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Cybersecurity And The Brakes On A Sports Car

Part Two Of Our Comprehensive Interview With Deloitte Partner Adnan Amjad

By Rob Starr, Content Manager

Cybersecurity is as important as having the right business model and talent. However, threats evolve as fast as the modern computer can process and can have a cast of threat actors that change their guises and modus operandi so quickly, it’s often hard to tell which players are in which play.

Still, there are Big Four firms taking on this modern threat and Deloitte is at the forefront with an attack characterized by three strong keywords–Secure.Vigilant.Resilent, that highlight their cybersecurity philosophy. Deloitte partner Adnan Amjad is one of the leaders of his company’s efforts to offer their clients solutions that work.

Automotive plant
“We differentiate between IT and OT,” he said recently. “IT being the business network and OT being what runs the business. For example, ten years ago in an automotive plant all the systems that were actually putting the cars together were all based on stand-alone operational

Adnan Amjad

Adnan Amjad

technology and not IP enabled or connected to internet.”

Now, there’s more and more of these processes that blend together since it is important to follow key metrics like real time manufacturing data and the trend toward tying operational technology to technologies like phones and other smart devices.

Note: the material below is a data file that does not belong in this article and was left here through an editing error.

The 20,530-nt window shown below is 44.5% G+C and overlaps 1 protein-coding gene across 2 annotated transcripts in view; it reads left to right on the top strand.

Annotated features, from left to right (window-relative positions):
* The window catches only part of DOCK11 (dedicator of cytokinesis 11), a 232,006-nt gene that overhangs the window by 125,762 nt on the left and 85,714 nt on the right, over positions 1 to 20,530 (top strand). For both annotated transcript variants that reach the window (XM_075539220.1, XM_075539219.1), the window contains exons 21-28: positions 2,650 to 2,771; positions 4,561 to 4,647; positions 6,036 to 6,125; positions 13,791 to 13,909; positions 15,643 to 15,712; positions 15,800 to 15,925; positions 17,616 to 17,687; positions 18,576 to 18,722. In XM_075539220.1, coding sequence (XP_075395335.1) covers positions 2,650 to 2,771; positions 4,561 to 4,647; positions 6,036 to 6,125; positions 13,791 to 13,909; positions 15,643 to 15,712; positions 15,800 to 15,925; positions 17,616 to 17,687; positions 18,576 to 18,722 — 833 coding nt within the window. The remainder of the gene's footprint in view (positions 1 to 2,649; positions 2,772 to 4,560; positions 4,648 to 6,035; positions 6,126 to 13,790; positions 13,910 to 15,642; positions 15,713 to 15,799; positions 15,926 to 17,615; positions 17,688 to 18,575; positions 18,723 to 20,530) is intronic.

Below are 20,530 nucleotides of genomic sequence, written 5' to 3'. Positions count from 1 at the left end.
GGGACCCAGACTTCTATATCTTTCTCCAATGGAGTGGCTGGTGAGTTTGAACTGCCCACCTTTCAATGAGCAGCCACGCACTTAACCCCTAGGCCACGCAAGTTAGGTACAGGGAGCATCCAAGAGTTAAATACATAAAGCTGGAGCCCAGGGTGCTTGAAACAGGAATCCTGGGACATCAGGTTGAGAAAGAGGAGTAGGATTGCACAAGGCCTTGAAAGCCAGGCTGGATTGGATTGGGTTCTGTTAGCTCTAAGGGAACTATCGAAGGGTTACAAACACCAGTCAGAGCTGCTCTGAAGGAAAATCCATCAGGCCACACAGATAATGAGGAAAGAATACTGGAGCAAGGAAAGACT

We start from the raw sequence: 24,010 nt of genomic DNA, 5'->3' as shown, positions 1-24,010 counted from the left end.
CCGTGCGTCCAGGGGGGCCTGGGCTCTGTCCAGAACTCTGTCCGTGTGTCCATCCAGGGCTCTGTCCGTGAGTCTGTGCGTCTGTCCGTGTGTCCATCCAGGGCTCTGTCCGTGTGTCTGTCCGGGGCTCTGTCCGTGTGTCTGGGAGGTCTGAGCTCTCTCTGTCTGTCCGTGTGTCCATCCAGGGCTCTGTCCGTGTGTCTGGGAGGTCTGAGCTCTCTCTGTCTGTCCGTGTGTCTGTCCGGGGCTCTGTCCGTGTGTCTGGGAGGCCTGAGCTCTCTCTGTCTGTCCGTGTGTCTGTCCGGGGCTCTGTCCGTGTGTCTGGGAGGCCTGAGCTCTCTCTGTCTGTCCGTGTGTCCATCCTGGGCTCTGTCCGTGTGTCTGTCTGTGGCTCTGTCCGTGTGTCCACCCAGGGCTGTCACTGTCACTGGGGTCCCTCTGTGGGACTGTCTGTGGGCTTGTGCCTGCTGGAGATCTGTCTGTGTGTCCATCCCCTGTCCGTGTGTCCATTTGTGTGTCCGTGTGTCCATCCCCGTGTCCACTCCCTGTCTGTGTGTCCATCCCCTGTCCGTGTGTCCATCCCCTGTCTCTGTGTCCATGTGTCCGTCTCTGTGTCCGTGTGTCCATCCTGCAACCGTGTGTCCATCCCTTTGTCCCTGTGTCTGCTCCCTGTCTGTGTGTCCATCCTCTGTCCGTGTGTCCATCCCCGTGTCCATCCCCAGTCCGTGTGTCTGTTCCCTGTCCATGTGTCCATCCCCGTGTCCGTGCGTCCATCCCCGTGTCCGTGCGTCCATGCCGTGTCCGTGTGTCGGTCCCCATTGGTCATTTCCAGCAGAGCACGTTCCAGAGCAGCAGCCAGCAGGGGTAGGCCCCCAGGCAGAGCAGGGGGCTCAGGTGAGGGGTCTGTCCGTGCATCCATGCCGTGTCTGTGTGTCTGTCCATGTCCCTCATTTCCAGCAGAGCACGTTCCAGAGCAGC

“As we do this to drive efficiency and get more real time information, we’re introducing risk as well,” Amjad says. He uses the example of the automotive sector where the newer cars have millions of lines of code built-in that needs to be secure and designed using the right processes.

Operating systems

“We need to be sure that we are implementing the same rigor as say Microsoft or Google has in their operating systems.”

Another area of concern when it comes to cybersecurity highlights what Amjad calls the healthy chasm between the two principal groups and the subsequent real need for people who are cybersecurity savvy on the business side because that camp is well versed in the necessary processes.

“The OT side of the house needs to start thinking about cybersecurity the way IT was a few years back,” he says drawing on a car analogy again to illustrate an overarching theme about balance with new technology.

“If you look at a Lamborghini, it has better brakes than a Volvo so it can go faster,” he says. “When you look at where we’re going digitizing everything, you need to build in security as part of the development process so you can go fast but stop on a dime.”

This proactive approach is cost-efficient as well. Amjad concludes by noting the cost to enable security at the time of build is five percent of the cost of doing it later.

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